Verdier, Marianne (2006): Retail Payment Systems: What can we Learn from Two-Sided Markets? Published in: International Journal of Digital Economics No. 61 (March 2006): pp. 37-59.
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Some retail payment systems can be modelled as two-sided markets, where a payment system facilitates money exchanges between consumers on one side and merchants on the other. The system sets rules and standards, to ensure usage and acceptance of its payment instruments by consumers and merchants respectively. Some retail payment systems exhibit indirect network externalities, which is one of the main criteria used to define two-sided markets. As more consumers use the payment platform, more merchants are encouraged to join it. Conversely, the value of holding payment instruments increases with the number of merchants accepting them. The theory of two-sided markets contributes to a better understanding of these retail payment systems, by showing that an asymmetric allocation of costs is needed to maximise the volume of transactions. It also starts to offer results that could explain competition between payment platforms. However, this theory entails some limits to a thorough understanding of retail payment systems. Firstly, we show that some retail payment systems, such as credit transfer or direct debit systems, do not necessarily fulfil all the theoretical criteria used to define twosided markets. Moreover, this theory does not take into account specific features of the payment industry, such as risk management or fraud prevention. This leads us to propose new research directions.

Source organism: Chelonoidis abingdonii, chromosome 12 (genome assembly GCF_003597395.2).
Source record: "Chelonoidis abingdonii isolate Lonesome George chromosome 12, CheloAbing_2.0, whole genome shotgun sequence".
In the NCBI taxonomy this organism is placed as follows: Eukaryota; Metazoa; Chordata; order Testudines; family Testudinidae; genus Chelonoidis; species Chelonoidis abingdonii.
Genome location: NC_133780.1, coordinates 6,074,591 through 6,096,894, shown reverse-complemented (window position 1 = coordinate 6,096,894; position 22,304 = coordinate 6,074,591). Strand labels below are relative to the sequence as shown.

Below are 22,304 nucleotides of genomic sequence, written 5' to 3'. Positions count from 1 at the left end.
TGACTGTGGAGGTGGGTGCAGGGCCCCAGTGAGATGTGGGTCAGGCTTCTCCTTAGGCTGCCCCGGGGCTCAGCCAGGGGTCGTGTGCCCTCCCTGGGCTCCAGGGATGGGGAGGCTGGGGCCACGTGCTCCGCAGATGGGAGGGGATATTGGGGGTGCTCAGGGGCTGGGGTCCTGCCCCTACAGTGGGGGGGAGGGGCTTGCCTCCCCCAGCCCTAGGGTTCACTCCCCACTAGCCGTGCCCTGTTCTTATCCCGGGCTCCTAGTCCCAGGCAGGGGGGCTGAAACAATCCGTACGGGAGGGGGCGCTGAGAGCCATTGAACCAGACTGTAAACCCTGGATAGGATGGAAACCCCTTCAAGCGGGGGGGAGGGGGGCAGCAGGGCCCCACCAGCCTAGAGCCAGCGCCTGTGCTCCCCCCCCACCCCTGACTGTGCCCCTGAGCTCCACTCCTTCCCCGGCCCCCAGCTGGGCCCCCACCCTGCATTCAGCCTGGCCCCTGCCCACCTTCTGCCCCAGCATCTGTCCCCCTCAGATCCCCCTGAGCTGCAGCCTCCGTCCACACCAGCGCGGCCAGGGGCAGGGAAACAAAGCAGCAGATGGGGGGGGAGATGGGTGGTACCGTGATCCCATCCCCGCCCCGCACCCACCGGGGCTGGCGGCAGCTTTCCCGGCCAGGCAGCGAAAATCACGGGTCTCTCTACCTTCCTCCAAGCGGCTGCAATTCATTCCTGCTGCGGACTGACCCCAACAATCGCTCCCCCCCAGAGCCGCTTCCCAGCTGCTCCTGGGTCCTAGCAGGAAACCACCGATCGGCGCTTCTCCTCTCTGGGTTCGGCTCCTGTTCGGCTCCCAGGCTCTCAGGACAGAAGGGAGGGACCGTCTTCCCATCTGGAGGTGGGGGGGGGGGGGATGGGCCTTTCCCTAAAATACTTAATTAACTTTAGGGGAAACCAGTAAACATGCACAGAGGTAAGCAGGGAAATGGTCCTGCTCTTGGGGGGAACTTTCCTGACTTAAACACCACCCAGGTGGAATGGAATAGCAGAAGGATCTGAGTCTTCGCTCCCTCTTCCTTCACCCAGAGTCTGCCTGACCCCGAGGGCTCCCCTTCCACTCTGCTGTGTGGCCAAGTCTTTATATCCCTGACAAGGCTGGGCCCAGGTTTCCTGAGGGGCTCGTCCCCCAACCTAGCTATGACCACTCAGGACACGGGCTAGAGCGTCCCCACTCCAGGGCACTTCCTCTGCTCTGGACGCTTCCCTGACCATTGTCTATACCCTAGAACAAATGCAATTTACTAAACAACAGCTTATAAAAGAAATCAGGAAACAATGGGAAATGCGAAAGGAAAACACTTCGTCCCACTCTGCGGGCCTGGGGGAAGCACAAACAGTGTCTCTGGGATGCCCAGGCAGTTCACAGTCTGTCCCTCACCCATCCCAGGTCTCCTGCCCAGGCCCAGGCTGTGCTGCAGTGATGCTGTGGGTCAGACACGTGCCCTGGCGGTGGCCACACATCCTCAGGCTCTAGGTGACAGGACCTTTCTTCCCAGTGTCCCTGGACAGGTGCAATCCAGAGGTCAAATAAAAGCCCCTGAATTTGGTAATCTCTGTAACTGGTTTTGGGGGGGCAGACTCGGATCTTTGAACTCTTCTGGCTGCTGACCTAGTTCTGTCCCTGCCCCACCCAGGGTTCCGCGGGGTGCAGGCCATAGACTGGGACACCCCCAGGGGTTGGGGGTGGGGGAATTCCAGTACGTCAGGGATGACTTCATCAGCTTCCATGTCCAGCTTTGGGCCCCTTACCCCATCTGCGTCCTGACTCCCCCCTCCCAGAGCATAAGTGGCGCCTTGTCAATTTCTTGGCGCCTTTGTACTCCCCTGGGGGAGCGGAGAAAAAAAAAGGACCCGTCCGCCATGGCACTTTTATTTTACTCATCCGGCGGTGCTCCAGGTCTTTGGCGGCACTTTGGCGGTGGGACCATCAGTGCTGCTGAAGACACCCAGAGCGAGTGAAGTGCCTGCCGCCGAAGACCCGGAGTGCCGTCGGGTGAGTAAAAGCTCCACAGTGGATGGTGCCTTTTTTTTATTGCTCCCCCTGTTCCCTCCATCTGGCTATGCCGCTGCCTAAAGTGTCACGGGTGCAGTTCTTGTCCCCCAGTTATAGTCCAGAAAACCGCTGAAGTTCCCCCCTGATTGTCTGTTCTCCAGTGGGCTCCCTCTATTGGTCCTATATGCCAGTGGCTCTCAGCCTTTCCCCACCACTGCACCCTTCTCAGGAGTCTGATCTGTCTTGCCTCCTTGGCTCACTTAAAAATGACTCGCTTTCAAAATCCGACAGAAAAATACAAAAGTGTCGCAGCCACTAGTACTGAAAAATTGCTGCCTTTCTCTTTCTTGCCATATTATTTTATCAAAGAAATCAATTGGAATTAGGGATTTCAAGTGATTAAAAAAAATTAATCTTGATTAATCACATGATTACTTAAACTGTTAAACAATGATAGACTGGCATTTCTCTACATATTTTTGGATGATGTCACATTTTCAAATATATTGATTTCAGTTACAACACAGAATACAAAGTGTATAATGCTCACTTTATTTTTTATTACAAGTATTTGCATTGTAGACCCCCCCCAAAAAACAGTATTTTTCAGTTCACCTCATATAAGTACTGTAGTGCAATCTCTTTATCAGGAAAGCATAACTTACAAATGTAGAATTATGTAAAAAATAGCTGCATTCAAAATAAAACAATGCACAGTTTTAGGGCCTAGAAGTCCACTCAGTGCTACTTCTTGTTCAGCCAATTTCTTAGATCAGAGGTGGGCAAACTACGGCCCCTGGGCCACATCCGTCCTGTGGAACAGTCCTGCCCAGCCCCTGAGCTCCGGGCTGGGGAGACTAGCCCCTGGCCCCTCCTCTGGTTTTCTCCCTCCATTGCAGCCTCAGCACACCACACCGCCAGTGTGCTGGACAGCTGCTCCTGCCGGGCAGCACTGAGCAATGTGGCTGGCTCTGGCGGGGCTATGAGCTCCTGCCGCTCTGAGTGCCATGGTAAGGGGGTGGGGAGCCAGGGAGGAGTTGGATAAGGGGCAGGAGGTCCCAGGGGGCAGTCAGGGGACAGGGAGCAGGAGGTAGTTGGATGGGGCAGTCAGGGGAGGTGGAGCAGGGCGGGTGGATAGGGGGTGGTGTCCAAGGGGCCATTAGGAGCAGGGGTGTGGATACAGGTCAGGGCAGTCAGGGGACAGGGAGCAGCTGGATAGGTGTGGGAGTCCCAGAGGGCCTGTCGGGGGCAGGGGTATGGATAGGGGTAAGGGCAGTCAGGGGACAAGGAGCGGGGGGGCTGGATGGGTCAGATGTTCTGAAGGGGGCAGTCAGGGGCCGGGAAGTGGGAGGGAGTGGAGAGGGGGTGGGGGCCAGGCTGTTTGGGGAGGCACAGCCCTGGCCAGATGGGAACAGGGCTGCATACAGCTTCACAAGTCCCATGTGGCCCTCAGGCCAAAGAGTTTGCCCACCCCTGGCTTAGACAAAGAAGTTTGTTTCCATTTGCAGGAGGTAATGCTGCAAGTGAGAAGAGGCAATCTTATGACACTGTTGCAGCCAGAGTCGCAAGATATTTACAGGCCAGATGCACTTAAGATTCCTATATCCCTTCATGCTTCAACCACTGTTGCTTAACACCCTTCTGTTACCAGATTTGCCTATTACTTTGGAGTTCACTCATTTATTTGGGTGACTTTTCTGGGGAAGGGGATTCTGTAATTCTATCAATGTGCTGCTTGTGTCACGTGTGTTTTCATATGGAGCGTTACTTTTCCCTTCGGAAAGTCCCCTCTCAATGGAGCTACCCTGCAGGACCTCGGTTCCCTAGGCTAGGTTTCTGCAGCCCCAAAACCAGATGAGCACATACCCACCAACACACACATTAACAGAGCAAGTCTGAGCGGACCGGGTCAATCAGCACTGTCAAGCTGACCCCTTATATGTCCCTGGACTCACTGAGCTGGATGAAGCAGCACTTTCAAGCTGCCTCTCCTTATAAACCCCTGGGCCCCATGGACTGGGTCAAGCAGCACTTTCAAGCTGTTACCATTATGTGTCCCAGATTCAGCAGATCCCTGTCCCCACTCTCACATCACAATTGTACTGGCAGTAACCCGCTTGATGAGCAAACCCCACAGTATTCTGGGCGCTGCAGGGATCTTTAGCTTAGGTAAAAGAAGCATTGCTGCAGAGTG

|Item Type:||MPRA Paper|
|Institution:||Communications & Strategies|
|Original Title:||Retail Payment Systems: What can we Learn from Two-Sided Markets?|
|Keywords:||payment systems; two-sided markets; platform competition; payment cards|
|Subjects:||O - Economic Development, Innovation, Technological Change, and Growth > O3 - Innovation ; Research and Development ; Technological Change ; Intellectual Property Rights > O30 - General
L - Industrial Organization > L1 - Market Structure, Firm Strategy, and Market Performance > L13 - Oligopoly and Other Imperfect Markets
D - Microeconomics > D4 - Market Structure, Pricing, and Design > D43 - Oligopoly and Other Forms of Market Imperfection
|Depositing User:||Sophie Nigon|
|Date Deposited:||10. Apr 2007|
|Last Modified:||23. Feb 2015 21:27|